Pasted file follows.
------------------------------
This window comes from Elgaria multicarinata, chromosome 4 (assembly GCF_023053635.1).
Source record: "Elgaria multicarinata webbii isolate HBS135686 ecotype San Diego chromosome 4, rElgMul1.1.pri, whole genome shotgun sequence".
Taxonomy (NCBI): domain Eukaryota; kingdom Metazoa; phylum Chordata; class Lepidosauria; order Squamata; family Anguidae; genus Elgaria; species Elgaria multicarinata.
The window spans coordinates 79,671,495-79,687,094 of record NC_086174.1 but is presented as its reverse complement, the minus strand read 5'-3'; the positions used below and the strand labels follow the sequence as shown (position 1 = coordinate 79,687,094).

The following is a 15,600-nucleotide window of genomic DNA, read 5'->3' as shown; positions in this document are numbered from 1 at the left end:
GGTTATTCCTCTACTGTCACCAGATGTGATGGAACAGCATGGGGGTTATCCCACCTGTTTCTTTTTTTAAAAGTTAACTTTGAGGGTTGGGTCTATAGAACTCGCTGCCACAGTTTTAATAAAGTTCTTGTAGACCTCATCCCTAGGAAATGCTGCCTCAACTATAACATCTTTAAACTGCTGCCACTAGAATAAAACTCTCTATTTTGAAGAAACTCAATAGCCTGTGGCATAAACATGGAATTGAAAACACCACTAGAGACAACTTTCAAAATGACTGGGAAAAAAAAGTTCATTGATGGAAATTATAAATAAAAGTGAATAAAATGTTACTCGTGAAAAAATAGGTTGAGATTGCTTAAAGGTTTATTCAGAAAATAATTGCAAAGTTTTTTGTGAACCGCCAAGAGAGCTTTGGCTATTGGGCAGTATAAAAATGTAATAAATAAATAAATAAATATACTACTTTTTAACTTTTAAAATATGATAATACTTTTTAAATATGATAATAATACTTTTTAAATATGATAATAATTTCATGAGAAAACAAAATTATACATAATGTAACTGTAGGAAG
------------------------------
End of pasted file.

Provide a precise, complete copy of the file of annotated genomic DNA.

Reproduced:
This window comes from Elgaria multicarinata, chromosome 4 (assembly GCF_023053635.1).
Source record: "Elgaria multicarinata webbii isolate HBS135686 ecotype San Diego chromosome 4, rElgMul1.1.pri, whole genome shotgun sequence".
Taxonomy (NCBI): domain Eukaryota; kingdom Metazoa; phylum Chordata; class Lepidosauria; order Squamata; family Anguidae; genus Elgaria; species Elgaria multicarinata.
The window spans coordinates 79,671,495-79,687,094 of record NC_086174.1 but is presented as its reverse complement, the minus strand read 5'-3'; the positions used below and the strand labels follow the sequence as shown (position 1 = coordinate 79,687,094).

The following is a 15,600-nucleotide window of genomic DNA, read 5'->3' as shown; positions in this document are numbered from 1 at the left end:
GGTTATTCCTCTACTGTCACCAGATGTGATGGAACAGCATGGGGGTTATCCCACCTGTTTCTTTTTTTAAAAGTTAACTTTGAGGGTTGGGTCTATAGAACTCGCTGCCACAGTTTTAATAAAGTTCTTGTAGACCTCATCCCTAGGAAATGCTGCCTCAACTATAACATCTTTAAACTGCTGCCACTAGAATAAAACTCTCTATTTTGAAGAAACTCAATAGCCTGTGGCATAAACATGGAATTGAAAACACCACTAGAGACAACTTTCAAAATGACTGGGAAAAAAAAGTTCATTGATGGAAATTATAAATAAAAGTGAATAAAATGTTACTCGTGAAAAAATAGGTTGAGATTGCTTAAAGGTTTATTCAGAAAATAATTGCAAAGTTTTTTGTGAACCGCCAAGAGAGCTTTGGCTATTGGGCAGTATAAAAATGTAATAAATAAATAAATAAATATACTACTTTTTAACTTTTAAAATATGATAATACTTTTTAAATATGATAATAATACTTTTTAAATATGATAATAATTTCATGAGAAAACAAAATTATACATAATGTAACTGTAGGAAG